24.  We had expected that the Home Office would have given priority to the resolution of this matter and would have ensured timely laying of a draft order. We had given it fair wind, having asked only for the eligibility of residents to apply for revocation of Special Hours Certificates and for improved guidance on the "special nature of Sundays".

25.  In the event, despite prompting for the laying of the Order by both the Lords Chairman, Lord Alexander of Weedon, and myself, in letters exchanged between July and November, a complete order was not laid and on 28 November, three days before Prorogation, we received the draft Deregulation (Sunday Dancing) Order. The draft Order covered only the provisions of the Sunday Observance Act 1780 and did not include the licensing provisions. Subsequently, on 8 December, the licensing part of the proposal was laid, in the form of the draft Deregulation (Sunday Licensing) Order 2000.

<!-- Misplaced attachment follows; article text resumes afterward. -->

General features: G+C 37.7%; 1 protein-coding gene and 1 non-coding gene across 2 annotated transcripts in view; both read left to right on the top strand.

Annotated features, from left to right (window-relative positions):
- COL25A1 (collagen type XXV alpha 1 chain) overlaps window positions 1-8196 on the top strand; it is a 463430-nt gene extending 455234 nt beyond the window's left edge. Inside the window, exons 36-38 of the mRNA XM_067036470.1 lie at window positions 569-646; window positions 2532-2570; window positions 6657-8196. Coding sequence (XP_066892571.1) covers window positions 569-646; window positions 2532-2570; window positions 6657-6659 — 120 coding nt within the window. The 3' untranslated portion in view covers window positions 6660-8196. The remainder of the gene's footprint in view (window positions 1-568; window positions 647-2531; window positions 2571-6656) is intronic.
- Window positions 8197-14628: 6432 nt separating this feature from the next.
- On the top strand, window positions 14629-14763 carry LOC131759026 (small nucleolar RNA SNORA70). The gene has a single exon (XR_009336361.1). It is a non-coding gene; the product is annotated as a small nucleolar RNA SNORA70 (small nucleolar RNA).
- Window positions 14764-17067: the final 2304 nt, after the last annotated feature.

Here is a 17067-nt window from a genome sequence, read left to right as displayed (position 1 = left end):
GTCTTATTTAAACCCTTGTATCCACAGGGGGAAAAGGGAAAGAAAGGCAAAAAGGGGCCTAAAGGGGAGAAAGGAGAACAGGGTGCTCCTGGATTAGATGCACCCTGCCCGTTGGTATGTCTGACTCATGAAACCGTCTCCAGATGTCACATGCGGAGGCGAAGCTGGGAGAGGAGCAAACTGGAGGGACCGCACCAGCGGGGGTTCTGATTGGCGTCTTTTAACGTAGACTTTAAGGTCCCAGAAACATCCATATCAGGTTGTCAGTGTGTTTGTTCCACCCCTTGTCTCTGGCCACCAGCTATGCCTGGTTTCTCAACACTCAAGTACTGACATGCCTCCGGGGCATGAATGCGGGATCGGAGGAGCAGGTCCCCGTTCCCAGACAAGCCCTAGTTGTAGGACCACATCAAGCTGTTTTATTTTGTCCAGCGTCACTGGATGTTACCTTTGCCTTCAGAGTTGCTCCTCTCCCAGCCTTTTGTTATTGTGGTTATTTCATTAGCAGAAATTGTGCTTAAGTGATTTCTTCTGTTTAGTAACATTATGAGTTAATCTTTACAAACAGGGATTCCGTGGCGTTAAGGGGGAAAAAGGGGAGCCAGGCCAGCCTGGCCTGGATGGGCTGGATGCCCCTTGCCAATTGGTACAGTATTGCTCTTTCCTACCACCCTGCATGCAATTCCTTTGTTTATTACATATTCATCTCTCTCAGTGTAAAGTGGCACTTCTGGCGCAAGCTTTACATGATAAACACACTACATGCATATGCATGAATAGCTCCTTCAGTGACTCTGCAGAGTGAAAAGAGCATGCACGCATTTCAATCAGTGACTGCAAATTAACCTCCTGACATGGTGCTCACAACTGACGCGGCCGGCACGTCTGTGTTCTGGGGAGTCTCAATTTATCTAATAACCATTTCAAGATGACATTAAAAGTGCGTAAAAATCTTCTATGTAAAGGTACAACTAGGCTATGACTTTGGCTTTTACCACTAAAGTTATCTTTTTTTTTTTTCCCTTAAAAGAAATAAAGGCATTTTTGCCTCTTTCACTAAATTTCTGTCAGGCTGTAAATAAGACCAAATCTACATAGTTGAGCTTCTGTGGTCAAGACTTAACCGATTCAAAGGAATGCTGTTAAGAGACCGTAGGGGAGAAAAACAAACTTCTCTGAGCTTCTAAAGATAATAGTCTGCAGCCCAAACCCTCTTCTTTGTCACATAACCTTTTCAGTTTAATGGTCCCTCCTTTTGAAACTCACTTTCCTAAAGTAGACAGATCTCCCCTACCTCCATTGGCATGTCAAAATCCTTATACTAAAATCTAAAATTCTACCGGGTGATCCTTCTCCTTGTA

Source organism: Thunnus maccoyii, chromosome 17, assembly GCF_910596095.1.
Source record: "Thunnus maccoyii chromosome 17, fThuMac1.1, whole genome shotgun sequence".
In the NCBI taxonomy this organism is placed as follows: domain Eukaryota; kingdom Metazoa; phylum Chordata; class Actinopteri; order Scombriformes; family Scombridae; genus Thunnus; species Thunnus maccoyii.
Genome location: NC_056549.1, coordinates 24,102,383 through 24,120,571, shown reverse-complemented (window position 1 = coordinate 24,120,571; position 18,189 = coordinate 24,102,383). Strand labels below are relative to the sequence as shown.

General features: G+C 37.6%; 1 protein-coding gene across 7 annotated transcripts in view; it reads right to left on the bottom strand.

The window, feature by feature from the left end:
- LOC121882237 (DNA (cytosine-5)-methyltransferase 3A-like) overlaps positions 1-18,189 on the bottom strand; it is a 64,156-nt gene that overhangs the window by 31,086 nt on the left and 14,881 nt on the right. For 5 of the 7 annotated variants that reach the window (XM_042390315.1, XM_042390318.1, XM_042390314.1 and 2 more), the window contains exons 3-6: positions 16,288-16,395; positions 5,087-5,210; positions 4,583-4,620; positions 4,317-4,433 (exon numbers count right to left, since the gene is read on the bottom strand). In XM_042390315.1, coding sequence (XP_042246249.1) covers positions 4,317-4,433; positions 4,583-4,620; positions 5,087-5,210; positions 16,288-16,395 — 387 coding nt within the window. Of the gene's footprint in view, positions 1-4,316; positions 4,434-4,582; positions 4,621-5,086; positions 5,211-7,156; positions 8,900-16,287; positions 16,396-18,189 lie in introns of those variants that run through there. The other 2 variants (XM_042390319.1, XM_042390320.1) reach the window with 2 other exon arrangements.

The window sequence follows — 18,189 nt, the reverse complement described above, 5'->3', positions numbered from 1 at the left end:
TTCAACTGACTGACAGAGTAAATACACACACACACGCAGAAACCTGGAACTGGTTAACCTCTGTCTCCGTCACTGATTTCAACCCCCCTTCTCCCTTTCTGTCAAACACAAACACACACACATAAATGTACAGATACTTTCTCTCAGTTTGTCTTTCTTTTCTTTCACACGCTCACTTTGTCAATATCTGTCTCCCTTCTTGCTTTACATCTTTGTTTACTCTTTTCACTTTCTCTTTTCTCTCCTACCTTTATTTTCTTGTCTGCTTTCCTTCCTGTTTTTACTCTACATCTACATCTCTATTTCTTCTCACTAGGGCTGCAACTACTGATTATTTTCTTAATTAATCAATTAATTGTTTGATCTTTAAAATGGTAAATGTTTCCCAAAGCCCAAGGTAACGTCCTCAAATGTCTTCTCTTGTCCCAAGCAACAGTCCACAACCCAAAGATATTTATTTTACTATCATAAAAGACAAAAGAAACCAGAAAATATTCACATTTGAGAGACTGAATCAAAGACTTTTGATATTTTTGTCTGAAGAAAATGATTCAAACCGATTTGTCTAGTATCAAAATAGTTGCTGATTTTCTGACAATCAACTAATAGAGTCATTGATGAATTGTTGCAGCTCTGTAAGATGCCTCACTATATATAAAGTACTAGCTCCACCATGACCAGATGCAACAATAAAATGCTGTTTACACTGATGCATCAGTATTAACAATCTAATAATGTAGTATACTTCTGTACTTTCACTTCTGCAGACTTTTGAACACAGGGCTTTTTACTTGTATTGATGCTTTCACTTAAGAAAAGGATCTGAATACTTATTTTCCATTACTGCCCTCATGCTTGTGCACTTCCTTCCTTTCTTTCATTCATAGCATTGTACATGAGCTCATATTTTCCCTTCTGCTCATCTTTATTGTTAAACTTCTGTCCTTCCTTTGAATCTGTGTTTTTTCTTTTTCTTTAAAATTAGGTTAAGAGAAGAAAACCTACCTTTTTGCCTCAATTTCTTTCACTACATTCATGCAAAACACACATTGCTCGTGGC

26.  We considered the two draft Orders on 12 December, and unanimously recommended[20] that they should be approved, although we drew attention to the fact that the Orders had been laid so late, that, contrary to earlier expectations, they would have minimal effect on the opening hours of licensed premises on this New Year's Eve, which falls on a Sunday.

27.  The Motion for the approval of the Deregulation (Sunday Dancing) Order was tabled in the Commons on 18 December and the debate on the Order scheduled for 21 December in the Lords. The Home Office took the decision, despite the haste with which the Deregulation (Sunday Licensing) Order was laid, to delay the tabling of the Motions for the approval of this Order in the two Houses until the New Year.

The Lords and the Commons Committees

28.  Our Standing Orders provide for the communication of "its evidence and any other documents relating to matters of common interest ... and to any committee appointed by the Lords to examine deregulation proposals and draft orders and any sub-committee thereof."[21] We have found this exchange of papers of great benefit in considering both the draft Regulatory Reform Bill and the Sunday Dancing and Licensing Proposal.

29.  The Standing Orders also allow for joint meetings with the Lords DPDC. We have not felt it necessary to do so in this session, given the exchange of papers.

Future use of the deregulation process